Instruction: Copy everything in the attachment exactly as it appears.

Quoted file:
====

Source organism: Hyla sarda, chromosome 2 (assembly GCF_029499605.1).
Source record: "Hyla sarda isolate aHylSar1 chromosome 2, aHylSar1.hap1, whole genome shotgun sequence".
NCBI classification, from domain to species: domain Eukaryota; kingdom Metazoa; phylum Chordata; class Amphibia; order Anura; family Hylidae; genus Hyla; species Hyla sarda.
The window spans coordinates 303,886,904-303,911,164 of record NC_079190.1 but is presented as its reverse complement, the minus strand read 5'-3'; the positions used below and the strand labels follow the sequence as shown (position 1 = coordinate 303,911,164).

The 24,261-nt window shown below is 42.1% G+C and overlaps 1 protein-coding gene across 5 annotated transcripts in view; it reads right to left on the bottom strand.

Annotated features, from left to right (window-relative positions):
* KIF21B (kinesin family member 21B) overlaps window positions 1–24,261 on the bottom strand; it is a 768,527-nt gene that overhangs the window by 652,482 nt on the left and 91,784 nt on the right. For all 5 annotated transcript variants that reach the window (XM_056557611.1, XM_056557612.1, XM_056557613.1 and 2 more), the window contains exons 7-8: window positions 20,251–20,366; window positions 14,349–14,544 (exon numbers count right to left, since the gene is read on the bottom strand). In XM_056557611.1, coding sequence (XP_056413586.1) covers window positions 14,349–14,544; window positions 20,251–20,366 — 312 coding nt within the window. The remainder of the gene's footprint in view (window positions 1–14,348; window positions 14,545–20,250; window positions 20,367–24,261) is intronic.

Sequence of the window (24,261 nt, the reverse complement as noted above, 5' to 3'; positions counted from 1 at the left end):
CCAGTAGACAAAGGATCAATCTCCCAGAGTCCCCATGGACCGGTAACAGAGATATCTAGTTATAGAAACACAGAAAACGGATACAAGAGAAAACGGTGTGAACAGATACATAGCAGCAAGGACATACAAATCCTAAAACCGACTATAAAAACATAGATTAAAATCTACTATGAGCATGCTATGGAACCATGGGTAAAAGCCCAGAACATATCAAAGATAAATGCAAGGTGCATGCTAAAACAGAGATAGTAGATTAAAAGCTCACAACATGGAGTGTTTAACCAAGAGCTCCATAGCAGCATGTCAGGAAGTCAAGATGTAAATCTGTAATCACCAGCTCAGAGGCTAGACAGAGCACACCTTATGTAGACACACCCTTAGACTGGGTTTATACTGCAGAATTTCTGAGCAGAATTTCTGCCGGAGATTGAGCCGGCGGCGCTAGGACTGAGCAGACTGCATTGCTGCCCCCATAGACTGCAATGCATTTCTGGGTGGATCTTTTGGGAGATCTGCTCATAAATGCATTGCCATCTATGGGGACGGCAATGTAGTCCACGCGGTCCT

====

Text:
Source organism: Hyla sarda, chromosome 2 (assembly GCF_029499605.1).
Source record: "Hyla sarda isolate aHylSar1 chromosome 2, aHylSar1.hap1, whole genome shotgun sequence".
NCBI classification, from domain to species: domain Eukaryota; kingdom Metazoa; phylum Chordata; class Amphibia; order Anura; family Hylidae; genus Hyla; species Hyla sarda.
The window spans coordinates 303,886,904-303,911,164 of record NC_079190.1 but is presented as its reverse complement, the minus strand read 5'-3'; the positions used below and the strand labels follow the sequence as shown (position 1 = coordinate 303,911,164).

The 24,261-nt window shown below is 42.1% G+C and overlaps 1 protein-coding gene across 5 annotated transcripts in view; it reads right to left on the bottom strand.

Annotated features, from left to right (window-relative positions):
* KIF21B (kinesin family member 21B) overlaps window positions 1–24,261 on the bottom strand; it is a 768,527-nt gene that overhangs the window by 652,482 nt on the left and 91,784 nt on the right. For all 5 annotated transcript variants that reach the window (XM_056557611.1, XM_056557612.1, XM_056557613.1 and 2 more), the window contains exons 7-8: window positions 20,251–20,366; window positions 14,349–14,544 (exon numbers count right to left, since the gene is read on the bottom strand). In XM_056557611.1, coding sequence (XP_056413586.1) covers window positions 14,349–14,544; window positions 20,251–20,366 — 312 coding nt within the window. The remainder of the gene's footprint in view (window positions 1–14,348; window positions 14,545–20,250; window positions 20,367–24,261) is intronic.

Sequence of the window (24,261 nt, the reverse complement as noted above, 5' to 3'; positions counted from 1 at the left end):
CCAGTAGACAAAGGATCAATCTCCCAGAGTCCCCATGGACCGGTAACAGAGATATCTAGTTATAGAAACACAGAAAACGGATACAAGAGAAAACGGTGTGAACAGATACATAGCAGCAAGGACATACAAATCCTAAAACCGACTATAAAAACATAGATTAAAATCTACTATGAGCATGCTATGGAACCATGGGTAAAAGCCCAGAACATATCAAAGATAAATGCAAGGTGCATGCTAAAACAGAGATAGTAGATTAAAAGCTCACAACATGGAGTGTTTAACCAAGAGCTCCATAGCAGCATGTCAGGAAGTCAAGATGTAAATCTGTAATCACCAGCTCAGAGGCTAGACAGAGCACACCTTATGTAGACACACCCTTAGACTGGGTTTATACTGCAGAATTTCTGAGCAGAATTTCTGCCGGAGATTGAGCCGGCGGCGCTAGGACTGAGCAGACTGCATTGCTGCCCCCATAGACTGCAATGCATTTCTGGGTGGATCTTTTGGGAGATCTGCTCATAAATGCATTGCCATCTATGGGGACGGCAATGTAGTCCACGCGGTCCT